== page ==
Telemedicine app comes in first at AUC’s Real Life Competition

Ahram Online , Thursday 27 May 2021

Five students won first place in the AUC's Student Union's Real Life Competition for Besta, a telemedicine application

AUC
The AUC five students who won the first place in student union real life contest. (photo credit of the AUC Media Office)

It was announced on 24 May that five junior students at The American University in Cairo (AUC) – Ali El-Banbi, Ameena El-Agha, Mohamed Mansour, Tamer Osman, and Yasmina Halbouny – came in first place in the AUC Student Union's Real Life Competition for their idea Besta, a mobile application connecting junior doctors in rural and less-equipped areas to doctors in cities.

Besta allows early detection of eye diseases, which can be visually diagnosed while asymptomatic, such as diabetic retinopathy and glaucoma. The app automatically diagnoses patients with high levels of accuracy, helping avoid the need for a doctor's intervention in the long run.

"With these kinds of activities, having a team with commitment and grit is extremely important. Creativity and subject-matter expertise mean nothing if your team isn't willing to give it 100% every step of the way," said El-Agha on the reason behind their success.

The competition provides an opportunity for international and Egyptian students to solve real-life challenges that span different societies worldwide.

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This year, the Student Union's Real Life Competition brought together 250 international and local participants. Students from Hungary, Romania, Italy, Brazil, Afghanistan, France, Syria, Australia, Yemen, Spain, Lebanon, USA, Palestine, and Nigeria along with different parts of Egypt (Abu Qir, Giza, Zagazig, Kafr El Sheikh, Port Said, Qena and Alexandria) competed in 50 teams.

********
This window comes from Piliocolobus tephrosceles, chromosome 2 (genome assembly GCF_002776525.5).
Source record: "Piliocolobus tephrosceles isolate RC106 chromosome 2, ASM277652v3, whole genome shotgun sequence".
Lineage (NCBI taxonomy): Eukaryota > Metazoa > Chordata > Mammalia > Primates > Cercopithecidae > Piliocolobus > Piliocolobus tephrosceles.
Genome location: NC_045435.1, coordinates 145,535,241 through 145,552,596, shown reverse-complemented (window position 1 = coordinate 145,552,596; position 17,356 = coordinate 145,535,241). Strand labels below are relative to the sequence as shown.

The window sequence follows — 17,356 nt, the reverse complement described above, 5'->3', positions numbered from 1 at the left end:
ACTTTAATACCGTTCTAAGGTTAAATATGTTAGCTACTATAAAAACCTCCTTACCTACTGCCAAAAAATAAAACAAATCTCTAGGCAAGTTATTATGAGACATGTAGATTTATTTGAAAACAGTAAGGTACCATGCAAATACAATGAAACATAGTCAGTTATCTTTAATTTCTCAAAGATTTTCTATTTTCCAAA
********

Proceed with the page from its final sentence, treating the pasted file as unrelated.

"Coming into this competition, I had little to no hope that we would even enter the top 20. We gave it our all for the experience and the opportunity; coming first was just a great bonus," Mohamed Mansour said on winning the competition.

Lobna Abou Doma, co-general manager of Real Life committee, explained "Sustainability is now becoming more important than ever with the limited resources we have, but now technology comes into play with recent advances that allow us to utilise it for community advancement, for solving infrastructural issues, for promoting better healthcare systems and access to inclusive and quality education."

By the time these diseases become symptomatic, the patient could potentially have already lost part of their vision, making early detection during checkups critical. "To lose your eyesight is to lose your livelihood and the ability to put food on the table for your family. That's why we felt this was a pressing issue," Osman commented on the choice of their project.

"We always like to think of our generation as the generation that can actively engage in a digital world and utilise all of its resources to bring about change and community development," disclosed Abou Doma.

She added that the purpose of this competition is to empower future generations to take charge of their future and actively work on making it theirs.

 

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